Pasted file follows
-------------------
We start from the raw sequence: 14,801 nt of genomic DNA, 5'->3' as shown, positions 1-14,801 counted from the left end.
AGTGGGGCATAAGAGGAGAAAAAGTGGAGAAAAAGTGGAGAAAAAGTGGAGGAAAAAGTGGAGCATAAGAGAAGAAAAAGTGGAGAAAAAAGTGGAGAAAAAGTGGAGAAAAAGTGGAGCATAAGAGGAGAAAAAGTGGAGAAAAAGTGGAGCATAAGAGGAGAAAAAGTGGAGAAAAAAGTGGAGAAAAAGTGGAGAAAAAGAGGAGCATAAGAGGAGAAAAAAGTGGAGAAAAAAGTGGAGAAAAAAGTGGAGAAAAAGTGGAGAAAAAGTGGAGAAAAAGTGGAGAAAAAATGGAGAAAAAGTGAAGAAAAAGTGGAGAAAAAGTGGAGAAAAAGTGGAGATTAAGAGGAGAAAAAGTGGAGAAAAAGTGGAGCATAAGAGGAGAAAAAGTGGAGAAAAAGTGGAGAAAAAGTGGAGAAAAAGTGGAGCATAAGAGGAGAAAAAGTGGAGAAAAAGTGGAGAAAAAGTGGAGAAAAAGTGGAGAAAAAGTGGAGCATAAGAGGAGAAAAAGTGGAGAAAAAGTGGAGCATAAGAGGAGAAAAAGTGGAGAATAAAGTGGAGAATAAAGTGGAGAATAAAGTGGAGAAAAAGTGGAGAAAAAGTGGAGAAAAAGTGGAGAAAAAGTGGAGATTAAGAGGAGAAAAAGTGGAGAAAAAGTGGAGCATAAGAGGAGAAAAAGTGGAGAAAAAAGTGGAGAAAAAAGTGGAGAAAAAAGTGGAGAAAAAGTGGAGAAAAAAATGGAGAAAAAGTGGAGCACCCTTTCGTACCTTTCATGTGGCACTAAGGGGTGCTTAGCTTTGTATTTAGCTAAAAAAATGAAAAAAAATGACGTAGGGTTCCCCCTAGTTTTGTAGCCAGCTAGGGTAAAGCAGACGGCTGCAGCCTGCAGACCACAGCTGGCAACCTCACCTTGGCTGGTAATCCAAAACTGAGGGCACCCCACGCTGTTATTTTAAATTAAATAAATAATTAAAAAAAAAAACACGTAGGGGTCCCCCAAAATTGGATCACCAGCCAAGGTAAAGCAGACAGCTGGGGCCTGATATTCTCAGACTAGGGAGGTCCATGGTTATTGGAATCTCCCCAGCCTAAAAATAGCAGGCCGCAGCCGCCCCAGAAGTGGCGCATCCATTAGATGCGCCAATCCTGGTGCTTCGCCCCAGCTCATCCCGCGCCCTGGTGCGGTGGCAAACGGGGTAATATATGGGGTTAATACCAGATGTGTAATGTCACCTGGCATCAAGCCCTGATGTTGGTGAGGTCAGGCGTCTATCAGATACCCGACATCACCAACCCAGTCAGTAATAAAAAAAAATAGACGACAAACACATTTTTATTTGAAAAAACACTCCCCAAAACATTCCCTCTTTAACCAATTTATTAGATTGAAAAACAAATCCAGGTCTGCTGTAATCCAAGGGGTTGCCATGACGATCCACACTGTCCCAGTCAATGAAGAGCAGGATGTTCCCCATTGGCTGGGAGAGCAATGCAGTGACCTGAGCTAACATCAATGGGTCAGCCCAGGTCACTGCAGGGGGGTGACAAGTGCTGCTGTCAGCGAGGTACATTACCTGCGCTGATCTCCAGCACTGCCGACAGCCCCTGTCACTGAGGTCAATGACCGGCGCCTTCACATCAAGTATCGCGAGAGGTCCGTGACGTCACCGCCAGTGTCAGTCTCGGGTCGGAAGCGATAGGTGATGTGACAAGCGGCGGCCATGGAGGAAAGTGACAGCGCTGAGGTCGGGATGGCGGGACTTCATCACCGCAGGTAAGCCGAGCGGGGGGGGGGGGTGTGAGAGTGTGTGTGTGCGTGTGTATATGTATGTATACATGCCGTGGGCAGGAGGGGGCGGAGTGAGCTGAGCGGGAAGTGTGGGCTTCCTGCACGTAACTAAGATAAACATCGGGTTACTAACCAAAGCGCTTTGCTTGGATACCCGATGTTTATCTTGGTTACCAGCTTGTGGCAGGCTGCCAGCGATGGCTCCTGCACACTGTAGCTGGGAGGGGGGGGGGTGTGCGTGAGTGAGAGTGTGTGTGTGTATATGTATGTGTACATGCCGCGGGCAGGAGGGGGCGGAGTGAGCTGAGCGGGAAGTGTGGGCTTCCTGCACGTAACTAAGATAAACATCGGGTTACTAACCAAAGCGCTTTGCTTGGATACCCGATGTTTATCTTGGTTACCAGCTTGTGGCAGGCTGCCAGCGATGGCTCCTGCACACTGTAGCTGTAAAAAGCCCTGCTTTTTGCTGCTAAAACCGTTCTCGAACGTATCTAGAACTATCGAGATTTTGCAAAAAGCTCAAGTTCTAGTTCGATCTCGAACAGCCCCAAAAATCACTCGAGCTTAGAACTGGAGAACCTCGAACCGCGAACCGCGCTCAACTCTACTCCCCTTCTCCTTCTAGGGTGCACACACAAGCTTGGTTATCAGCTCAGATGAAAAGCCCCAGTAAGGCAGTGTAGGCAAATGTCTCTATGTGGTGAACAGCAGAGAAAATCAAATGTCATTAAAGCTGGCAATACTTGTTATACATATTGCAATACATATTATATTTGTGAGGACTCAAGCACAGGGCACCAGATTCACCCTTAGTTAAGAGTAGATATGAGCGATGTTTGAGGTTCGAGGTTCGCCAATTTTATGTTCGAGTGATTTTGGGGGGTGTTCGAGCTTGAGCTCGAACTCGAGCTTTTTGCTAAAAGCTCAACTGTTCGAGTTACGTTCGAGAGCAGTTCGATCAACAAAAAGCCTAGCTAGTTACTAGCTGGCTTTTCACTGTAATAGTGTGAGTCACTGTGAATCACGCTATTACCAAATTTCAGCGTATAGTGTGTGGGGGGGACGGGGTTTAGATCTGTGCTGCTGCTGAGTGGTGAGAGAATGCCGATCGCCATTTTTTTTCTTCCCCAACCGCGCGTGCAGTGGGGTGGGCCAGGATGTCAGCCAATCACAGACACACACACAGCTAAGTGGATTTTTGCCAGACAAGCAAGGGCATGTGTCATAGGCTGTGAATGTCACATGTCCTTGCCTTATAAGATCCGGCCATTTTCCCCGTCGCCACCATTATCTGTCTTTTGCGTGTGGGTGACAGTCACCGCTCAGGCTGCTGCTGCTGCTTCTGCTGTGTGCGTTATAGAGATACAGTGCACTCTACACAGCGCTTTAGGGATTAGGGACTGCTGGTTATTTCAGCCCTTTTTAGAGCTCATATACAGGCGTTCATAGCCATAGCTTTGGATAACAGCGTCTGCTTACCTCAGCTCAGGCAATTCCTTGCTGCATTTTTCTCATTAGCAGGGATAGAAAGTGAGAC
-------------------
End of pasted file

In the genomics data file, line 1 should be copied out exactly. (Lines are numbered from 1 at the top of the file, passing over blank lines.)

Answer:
We start from the raw sequence: 14,801 nt of genomic DNA, 5'->3' as shown, positions 1-14,801 counted from the left end.